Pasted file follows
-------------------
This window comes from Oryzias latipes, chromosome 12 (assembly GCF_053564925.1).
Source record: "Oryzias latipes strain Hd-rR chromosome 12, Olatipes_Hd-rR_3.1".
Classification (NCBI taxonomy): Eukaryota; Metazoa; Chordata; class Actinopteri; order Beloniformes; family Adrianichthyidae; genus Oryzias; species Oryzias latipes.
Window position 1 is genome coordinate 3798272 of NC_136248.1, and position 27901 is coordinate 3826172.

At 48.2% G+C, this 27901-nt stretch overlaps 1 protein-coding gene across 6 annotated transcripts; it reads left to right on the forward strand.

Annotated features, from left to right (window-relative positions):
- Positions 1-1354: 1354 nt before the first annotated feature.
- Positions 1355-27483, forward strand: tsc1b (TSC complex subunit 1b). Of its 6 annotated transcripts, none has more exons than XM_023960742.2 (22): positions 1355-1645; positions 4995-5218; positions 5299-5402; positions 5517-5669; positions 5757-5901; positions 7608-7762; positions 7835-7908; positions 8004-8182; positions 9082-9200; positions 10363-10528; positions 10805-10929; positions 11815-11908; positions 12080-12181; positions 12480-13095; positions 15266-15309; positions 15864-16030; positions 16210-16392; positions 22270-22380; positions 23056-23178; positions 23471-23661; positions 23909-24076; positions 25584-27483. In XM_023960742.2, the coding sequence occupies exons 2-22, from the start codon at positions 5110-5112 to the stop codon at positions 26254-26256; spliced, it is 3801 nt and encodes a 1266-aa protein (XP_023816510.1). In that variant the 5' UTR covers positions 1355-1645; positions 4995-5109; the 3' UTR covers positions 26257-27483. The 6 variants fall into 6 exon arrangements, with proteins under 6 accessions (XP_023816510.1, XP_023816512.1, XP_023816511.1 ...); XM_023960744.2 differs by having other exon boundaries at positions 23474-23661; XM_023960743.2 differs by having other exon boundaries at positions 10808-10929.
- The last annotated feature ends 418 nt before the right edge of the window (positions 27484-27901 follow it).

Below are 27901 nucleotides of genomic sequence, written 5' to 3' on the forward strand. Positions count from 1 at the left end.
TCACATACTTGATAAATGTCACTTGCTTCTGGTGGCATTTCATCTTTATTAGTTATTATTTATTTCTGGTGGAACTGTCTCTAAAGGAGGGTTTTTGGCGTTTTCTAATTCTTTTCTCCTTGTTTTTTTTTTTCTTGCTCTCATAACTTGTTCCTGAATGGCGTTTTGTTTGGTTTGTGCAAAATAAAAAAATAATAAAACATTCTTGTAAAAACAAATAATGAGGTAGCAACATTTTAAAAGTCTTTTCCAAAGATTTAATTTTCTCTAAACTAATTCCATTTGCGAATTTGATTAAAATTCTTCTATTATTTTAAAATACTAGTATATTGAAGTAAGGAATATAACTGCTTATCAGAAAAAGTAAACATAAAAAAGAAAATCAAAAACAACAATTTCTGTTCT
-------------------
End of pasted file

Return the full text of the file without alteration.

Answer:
This window comes from Oryzias latipes, chromosome 12 (assembly GCF_053564925.1).
Source record: "Oryzias latipes strain Hd-rR chromosome 12, Olatipes_Hd-rR_3.1".
Classification (NCBI taxonomy): Eukaryota; Metazoa; Chordata; class Actinopteri; order Beloniformes; family Adrianichthyidae; genus Oryzias; species Oryzias latipes.
Window position 1 is genome coordinate 3798272 of NC_136248.1, and position 27901 is coordinate 3826172.

At 48.2% G+C, this 27901-nt stretch overlaps 1 protein-coding gene across 6 annotated transcripts; it reads left to right on the forward strand.

Annotated features, from left to right (window-relative positions):
- Positions 1-1354: 1354 nt before the first annotated feature.
- Positions 1355-27483, forward strand: tsc1b (TSC complex subunit 1b). Of its 6 annotated transcripts, none has more exons than XM_023960742.2 (22): positions 1355-1645; positions 4995-5218; positions 5299-5402; positions 5517-5669; positions 5757-5901; positions 7608-7762; positions 7835-7908; positions 8004-8182; positions 9082-9200; positions 10363-10528; positions 10805-10929; positions 11815-11908; positions 12080-12181; positions 12480-13095; positions 15266-15309; positions 15864-16030; positions 16210-16392; positions 22270-22380; positions 23056-23178; positions 23471-23661; positions 23909-24076; positions 25584-27483. In XM_023960742.2, the coding sequence occupies exons 2-22, from the start codon at positions 5110-5112 to the stop codon at positions 26254-26256; spliced, it is 3801 nt and encodes a 1266-aa protein (XP_023816510.1). In that variant the 5' UTR covers positions 1355-1645; positions 4995-5109; the 3' UTR covers positions 26257-27483. The 6 variants fall into 6 exon arrangements, with proteins under 6 accessions (XP_023816510.1, XP_023816512.1, XP_023816511.1 ...); XM_023960744.2 differs by having other exon boundaries at positions 23474-23661; XM_023960743.2 differs by having other exon boundaries at positions 10808-10929.
- The last annotated feature ends 418 nt before the right edge of the window (positions 27484-27901 follow it).

Below are 27901 nucleotides of genomic sequence, written 5' to 3' on the forward strand. Positions count from 1 at the left end.
TCACATACTTGATAAATGTCACTTGCTTCTGGTGGCATTTCATCTTTATTAGTTATTATTTATTTCTGGTGGAACTGTCTCTAAAGGAGGGTTTTTGGCGTTTTCTAATTCTTTTCTCCTTGTTTTTTTTTTTCTTGCTCTCATAACTTGTTCCTGAATGGCGTTTTGTTTGGTTTGTGCAAAATAAAAAAATAATAAAACATTCTTGTAAAAACAAATAATGAGGTAGCAACATTTTAAAAGTCTTTTCCAAAGATTTAATTTTCTCTAAACTAATTCCATTTGCGAATTTGATTAAAATTCTTCTATTATTTTAAAATACTAGTATATTGAAGTAAGGAATATAACTGCTTATCAGAAAAAGTAAACATAAAAAAGAAAATCAAAAACAACAATTTCTGTTCT